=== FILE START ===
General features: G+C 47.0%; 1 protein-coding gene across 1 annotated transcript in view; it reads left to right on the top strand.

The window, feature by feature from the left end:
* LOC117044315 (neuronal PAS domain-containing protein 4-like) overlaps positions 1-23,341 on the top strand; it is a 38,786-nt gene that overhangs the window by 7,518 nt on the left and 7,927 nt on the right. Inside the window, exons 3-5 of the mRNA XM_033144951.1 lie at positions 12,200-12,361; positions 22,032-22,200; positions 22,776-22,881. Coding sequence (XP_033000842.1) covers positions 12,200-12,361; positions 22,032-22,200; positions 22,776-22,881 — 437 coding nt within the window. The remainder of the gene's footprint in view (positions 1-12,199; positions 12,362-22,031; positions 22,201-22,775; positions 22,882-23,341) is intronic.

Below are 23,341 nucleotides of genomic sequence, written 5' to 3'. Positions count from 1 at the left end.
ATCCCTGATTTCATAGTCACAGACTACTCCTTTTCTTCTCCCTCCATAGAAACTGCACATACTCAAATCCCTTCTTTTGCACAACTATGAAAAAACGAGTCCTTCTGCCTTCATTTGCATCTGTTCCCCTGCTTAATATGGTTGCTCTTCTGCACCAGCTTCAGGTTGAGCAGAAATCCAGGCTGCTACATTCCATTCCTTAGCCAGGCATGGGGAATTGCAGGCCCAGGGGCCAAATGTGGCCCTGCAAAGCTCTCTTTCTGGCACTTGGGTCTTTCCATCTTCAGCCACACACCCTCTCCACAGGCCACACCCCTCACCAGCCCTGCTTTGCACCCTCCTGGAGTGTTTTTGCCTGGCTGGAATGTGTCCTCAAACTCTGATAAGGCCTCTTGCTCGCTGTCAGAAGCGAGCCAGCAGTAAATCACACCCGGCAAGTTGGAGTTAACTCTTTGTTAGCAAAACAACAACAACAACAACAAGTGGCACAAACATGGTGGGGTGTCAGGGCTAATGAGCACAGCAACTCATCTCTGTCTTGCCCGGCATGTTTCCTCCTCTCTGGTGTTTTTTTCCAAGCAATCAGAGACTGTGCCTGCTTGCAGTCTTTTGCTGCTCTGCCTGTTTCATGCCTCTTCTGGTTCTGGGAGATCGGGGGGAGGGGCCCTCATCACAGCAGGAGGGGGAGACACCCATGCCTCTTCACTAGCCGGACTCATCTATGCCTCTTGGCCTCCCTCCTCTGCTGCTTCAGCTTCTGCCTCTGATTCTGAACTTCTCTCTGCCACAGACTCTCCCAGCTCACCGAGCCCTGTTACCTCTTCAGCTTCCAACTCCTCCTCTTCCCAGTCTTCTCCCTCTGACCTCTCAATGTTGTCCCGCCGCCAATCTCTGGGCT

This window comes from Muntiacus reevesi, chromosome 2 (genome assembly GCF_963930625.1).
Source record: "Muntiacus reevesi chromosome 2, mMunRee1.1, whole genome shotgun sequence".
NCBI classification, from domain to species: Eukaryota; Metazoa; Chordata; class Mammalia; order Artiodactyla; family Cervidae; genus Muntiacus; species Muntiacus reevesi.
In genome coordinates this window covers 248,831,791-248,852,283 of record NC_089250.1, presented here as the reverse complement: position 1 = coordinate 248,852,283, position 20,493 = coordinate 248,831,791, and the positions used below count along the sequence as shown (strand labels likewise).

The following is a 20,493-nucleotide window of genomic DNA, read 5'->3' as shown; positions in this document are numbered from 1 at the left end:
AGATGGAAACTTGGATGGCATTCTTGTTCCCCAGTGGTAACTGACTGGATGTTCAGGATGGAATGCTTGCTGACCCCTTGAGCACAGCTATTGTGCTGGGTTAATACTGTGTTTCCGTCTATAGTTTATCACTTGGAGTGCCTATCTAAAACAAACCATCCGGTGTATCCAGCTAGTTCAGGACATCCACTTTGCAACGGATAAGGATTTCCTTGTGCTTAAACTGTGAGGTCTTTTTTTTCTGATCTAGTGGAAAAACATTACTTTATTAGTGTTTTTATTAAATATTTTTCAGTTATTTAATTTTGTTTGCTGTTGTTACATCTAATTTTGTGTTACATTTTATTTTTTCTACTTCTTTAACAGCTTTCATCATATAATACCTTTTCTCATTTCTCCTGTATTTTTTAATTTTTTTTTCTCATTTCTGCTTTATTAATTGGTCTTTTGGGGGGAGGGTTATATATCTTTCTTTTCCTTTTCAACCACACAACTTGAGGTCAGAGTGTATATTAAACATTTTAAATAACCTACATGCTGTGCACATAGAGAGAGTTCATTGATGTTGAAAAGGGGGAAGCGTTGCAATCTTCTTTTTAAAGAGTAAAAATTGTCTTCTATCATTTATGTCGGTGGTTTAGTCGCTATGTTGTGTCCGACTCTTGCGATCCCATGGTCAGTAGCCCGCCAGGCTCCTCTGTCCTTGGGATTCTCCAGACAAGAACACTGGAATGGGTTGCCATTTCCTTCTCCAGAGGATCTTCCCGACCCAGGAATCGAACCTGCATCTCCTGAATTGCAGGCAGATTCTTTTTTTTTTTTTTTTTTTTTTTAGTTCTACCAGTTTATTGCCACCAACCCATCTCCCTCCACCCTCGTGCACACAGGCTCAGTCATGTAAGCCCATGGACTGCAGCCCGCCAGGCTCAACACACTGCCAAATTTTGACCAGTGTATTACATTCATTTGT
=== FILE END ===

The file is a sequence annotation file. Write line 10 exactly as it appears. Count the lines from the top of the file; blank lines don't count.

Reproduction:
The following is a 20,493-nucleotide window of genomic DNA, read 5'->3' as shown; positions in this document are numbered from 1 at the left end: